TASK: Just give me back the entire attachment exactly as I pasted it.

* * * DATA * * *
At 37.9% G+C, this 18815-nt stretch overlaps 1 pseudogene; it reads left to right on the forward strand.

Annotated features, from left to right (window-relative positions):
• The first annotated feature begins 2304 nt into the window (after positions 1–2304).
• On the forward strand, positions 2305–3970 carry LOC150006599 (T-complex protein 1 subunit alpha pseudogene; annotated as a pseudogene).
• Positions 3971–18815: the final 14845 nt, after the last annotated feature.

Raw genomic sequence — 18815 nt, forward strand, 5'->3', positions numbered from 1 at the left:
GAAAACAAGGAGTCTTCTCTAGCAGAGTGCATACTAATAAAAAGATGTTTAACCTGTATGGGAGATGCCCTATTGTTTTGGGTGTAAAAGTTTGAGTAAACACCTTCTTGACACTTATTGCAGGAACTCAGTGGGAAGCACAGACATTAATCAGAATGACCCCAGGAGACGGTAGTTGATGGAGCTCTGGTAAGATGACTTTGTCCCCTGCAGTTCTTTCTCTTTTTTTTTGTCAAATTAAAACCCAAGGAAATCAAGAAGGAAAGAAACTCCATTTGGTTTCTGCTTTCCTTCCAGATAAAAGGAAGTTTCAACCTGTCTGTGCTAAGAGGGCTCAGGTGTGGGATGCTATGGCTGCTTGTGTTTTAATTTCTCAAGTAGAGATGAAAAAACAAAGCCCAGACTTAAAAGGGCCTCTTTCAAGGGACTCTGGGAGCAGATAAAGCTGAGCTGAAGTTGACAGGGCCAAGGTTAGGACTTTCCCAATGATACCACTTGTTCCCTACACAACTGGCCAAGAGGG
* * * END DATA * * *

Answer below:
At 37.9% G+C, this 18815-nt stretch overlaps 1 pseudogene; it reads left to right on the forward strand.

Annotated features, from left to right (window-relative positions):
• The first annotated feature begins 2304 nt into the window (after positions 1–2304).
• On the forward strand, positions 2305–3970 carry LOC150006599 (T-complex protein 1 subunit alpha pseudogene; annotated as a pseudogene).
• Positions 3971–18815: the final 14845 nt, after the last annotated feature.

Raw genomic sequence — 18815 nt, forward strand, 5'->3', positions numbered from 1 at the left:
GAAAACAAGGAGTCTTCTCTAGCAGAGTGCATACTAATAAAAAGATGTTTAACCTGTATGGGAGATGCCCTATTGTTTTGGGTGTAAAAGTTTGAGTAAACACCTTCTTGACACTTATTGCAGGAACTCAGTGGGAAGCACAGACATTAATCAGAATGACCCCAGGAGACGGTAGTTGATGGAGCTCTGGTAAGATGACTTTGTCCCCTGCAGTTCTTTCTCTTTTTTTTTGTCAAATTAAAACCCAAGGAAATCAAGAAGGAAAGAAACTCCATTTGGTTTCTGCTTTCCTTCCAGATAAAAGGAAGTTTCAACCTGTCTGTGCTAAGAGGGCTCAGGTGTGGGATGCTATGGCTGCTTGTGTTTTAATTTCTCAAGTAGAGATGAAAAAACAAAGCCCAGACTTAAAAGGGCCTCTTTCAAGGGACTCTGGGAGCAGATAAAGCTGAGCTGAAGTTGACAGGGCCAAGGTTAGGACTTTCCCAATGATACCACTTGTTCCCTACACAACTGGCCAAGAGGG